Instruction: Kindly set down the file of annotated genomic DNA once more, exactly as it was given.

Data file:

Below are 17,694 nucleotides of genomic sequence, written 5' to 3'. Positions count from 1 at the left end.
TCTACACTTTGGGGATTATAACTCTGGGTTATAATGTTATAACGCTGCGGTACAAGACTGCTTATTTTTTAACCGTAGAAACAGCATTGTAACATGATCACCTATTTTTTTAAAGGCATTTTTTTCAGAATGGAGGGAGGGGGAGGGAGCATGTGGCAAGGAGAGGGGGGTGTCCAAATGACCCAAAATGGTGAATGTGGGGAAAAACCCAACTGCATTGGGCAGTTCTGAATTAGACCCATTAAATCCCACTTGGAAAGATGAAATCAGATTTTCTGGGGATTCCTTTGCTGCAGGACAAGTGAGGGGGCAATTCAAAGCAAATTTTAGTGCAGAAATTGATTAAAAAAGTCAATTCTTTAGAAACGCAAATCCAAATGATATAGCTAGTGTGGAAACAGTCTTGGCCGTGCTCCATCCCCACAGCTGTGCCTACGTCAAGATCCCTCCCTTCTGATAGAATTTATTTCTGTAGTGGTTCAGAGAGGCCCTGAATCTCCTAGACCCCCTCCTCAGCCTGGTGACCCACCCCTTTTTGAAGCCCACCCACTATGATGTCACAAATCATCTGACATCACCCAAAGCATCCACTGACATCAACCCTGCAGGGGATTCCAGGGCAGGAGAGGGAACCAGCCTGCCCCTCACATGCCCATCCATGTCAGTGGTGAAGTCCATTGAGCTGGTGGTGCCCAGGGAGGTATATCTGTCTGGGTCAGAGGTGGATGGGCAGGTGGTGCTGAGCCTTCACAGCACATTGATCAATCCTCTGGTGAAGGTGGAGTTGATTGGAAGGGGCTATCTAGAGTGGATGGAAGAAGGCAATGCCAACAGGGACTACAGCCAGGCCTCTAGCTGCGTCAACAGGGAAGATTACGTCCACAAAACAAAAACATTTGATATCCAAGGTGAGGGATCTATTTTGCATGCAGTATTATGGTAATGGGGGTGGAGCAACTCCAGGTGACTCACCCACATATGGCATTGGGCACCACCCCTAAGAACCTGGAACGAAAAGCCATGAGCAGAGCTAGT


Below are 17,694 nucleotides of genomic sequence, written 5' to 3'. Positions count from 1 at the left end.
TCTACACTTTGGGGATTATAACTCTGGGTTATAATGTTATAACGCTGCGGTACAAGACTGCTTATTTTTTAACCGTAGAAACAGCATTGTAACATGATCACCTATTTTTTTAAAGGCATTTTTTTCAGAATGGAGGGAGGGGGAGGGAGCATGTGGCAAGGAGAGGGGGGTGTCCAAATGACCCAAAATGGTGAATGTGGGGAAAAACCCAACTGCATTGGGCAGTTCTGAATTAGACCCATTAAATCCCACTTGGAAAGATGAAATCAGATTTTCTGGGGATTCCTTTGCTGCAGGACAAGTGAGGGGGCAATTCAAAGCAAATTTTAGTGCAGAAATTGATTAAAAAAGTCAATTCTTTAGAAACGCAAATCCAAATGATATAGCTAGTGTGGAAACAGTCTTGGCCGTGCTCCATCCCCACAGCTGTGCCTACGTCAAGATCCCTCCCTTCTGATAGAATTTATTTCTGTAGTGGTTCAGAGAGGCCCTGAATCTCCTAGACCCCCTCCTCAGCCTGGTGACCCACCCCTTTTTGAAGCCCACCCACTATGATGTCACAAATCATCTGACATCACCCAAAGCATCCACTGACATCAACCCTGCAGGGGATTCCAGGGCAGGAGAGGGAACCAGCCTGCCCCTCACATGCCCATCCATGTCAGTGGTGAAGTCCATTGAGCTGGTGGTGCCCAGGGAGGTATATCTGTCTGGGTCAGAGGTGGATGGGCAGGTGGTGCTGAGCCTTCACAGCACATTGATCAATCCTCTGGTGAAGGTGGAGTTGATTGGAAGGGGCTATCTAGAGTGGATGGAAGAAGGCAATGCCAACAGGGACTACAGCCAGGCCTCTAGCTGCGTCAACAGGGAAGATTACGTCCACAAAACAAAAACATTTGATATCCAAGGTGAGGGATCTATTTTGCATGCAGTATTATGGTAATGGGGGTGGAGCAACTCCAGGTGACTCACCCACATATGGCATTGGGCACCACCCCTAAGAACCTGGAACGAAAAGCCATGAGCAGAGCTAGT